More people in the Bay Area are concerned about housing issues rather than water scarcity, according to polling results released by The Bay Area Council.
"Water isn't the only thing that's in short supply in the Bay Area," president and CEO of the Bay Area Council, Jim Wunderman, said to the press on Thursday.
"Our region is growing, our economy is humming but the housing shortage could be our Achilles heel. We need a bold regional response to our historic housing crisis that is on par with the aggressive and immediate action we're taking to combat the drought."
The survey found that 67 percent of residents believed finding a place to live is harder than it was last year. Of those interviewed, half supported more housing even if their city became more densely populated.
"That's a new phenomenon for us. People are saying things they've never said before about welcoming new development in their neighborhoods," Matt Regan, Bay Area Council senior vice president of public policy, said to KQED.
However, this does not necessarily reflect a major decline in the anti-growth mentality that is historically strong in the Bay Area. Rather, questions regarding housing are starting to have a polarizing effect on the area. For instance, San Francisco residents are more likely to accept new housing in their neighborhood than those living in San Mateo County and North Bay Counties.
Still, the study shows that there is an increase in the number of residents embracing some form of residential growth. Particularly, affordable housing is one concern that remains on the minds of such individuals. For example, an overall 76 percent of residents said that growth should focus on more low- and middle-income housing. When asked which part of the Bay Area needed this type of housing, the vast majority of interviewees pointed to San Francisco.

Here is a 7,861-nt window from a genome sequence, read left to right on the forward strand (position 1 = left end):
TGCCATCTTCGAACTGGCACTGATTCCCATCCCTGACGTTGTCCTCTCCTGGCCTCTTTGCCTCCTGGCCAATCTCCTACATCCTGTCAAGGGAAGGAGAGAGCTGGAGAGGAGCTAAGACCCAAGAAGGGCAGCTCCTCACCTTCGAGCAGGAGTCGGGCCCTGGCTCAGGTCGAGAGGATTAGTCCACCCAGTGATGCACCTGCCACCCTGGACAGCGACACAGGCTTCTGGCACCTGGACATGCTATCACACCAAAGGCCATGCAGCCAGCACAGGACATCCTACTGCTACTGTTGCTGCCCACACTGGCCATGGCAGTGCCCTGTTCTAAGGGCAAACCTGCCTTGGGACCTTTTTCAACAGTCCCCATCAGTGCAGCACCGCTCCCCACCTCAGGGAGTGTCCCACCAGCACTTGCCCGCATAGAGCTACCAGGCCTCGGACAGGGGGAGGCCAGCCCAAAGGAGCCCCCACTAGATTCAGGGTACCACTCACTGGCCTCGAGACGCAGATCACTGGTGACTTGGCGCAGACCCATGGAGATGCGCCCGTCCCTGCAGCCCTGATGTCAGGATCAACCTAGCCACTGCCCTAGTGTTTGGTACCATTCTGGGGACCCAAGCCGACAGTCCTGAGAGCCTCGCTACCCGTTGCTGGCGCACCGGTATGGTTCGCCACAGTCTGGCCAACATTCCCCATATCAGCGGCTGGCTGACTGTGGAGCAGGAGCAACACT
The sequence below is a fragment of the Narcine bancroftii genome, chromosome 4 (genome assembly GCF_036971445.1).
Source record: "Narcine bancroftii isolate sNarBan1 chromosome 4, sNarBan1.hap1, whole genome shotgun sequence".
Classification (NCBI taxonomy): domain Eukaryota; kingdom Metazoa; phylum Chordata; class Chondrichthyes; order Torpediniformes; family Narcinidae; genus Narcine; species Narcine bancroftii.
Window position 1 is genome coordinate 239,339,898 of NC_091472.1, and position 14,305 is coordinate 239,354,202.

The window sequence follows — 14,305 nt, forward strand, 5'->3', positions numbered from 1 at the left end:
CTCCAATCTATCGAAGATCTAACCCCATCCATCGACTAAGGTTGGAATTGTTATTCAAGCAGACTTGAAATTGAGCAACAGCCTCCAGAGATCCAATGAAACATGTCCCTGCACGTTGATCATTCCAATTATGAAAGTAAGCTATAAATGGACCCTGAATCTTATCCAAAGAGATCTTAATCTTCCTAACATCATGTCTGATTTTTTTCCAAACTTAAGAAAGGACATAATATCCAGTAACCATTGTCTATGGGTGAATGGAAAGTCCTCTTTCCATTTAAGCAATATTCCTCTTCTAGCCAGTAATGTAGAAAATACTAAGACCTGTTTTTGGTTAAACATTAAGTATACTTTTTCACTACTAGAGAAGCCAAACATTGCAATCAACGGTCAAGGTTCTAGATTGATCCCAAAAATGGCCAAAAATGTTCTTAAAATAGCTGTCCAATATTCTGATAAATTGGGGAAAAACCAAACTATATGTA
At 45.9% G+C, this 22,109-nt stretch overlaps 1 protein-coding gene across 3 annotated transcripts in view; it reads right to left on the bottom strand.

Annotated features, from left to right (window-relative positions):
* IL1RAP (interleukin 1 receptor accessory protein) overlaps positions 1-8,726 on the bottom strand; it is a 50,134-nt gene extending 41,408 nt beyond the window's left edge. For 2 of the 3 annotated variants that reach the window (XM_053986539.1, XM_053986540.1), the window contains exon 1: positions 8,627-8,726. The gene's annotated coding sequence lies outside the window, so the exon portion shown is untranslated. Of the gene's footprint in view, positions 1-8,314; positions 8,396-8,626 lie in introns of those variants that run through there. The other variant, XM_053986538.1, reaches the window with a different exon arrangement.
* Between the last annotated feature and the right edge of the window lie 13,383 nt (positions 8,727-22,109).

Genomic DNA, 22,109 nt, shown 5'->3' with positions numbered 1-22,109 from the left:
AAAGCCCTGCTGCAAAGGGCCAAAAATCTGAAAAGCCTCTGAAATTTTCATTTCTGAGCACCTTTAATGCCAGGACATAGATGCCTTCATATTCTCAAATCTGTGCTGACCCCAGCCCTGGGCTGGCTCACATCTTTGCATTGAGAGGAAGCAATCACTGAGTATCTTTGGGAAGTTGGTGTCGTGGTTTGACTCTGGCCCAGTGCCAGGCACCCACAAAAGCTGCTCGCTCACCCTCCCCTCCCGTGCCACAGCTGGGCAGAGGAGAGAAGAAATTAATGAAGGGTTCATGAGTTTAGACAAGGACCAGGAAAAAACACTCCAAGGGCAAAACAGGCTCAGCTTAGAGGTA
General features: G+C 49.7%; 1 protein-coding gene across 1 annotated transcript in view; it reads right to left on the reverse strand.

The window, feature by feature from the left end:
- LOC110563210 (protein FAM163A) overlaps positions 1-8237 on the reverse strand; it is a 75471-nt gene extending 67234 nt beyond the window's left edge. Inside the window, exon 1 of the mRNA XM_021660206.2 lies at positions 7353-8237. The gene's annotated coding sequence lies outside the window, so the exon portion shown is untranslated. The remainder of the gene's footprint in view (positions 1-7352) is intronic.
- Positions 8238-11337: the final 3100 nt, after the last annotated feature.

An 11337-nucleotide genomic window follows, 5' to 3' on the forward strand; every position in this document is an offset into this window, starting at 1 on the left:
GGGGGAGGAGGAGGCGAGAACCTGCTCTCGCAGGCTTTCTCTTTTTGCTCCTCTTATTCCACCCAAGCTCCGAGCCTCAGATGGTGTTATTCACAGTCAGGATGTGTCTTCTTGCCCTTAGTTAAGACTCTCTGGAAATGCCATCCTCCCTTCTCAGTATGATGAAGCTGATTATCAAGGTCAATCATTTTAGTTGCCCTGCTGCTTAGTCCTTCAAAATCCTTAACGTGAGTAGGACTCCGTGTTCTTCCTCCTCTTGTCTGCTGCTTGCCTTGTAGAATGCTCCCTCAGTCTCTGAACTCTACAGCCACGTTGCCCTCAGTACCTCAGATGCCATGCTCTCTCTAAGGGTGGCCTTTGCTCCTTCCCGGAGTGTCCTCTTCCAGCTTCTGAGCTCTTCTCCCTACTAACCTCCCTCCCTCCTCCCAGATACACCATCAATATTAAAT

"The economy in the Bay Area could be hurt by the lack of affordable housing. It will be harder for employers in the Bay Area to recruit people. We are already seeing some evidence of that," Tracey Grose, vice president of the Bay Area Council's Economic Institute, told the San Jose Mercury.
The recent poll was conducted by EMC Research, an Oakland-based firm specializing in surveys. More than 1,000 residents were interviewed online. Questions covered a broad spectrum of California issues including housing and transportation, economic growth, drought, education, and labor.
Based on survey results, the Bay Area Council is planning to release Regional Economic Strategy guidelines meant to facilitate speedy housing development. This input is part of the Plan Bay Area initiative conducted by the Bay Area's regional housing and transportation planning agencies. The Bay Area Council says that it will unveil the Regional Economic Strategy plan in the next few weeks.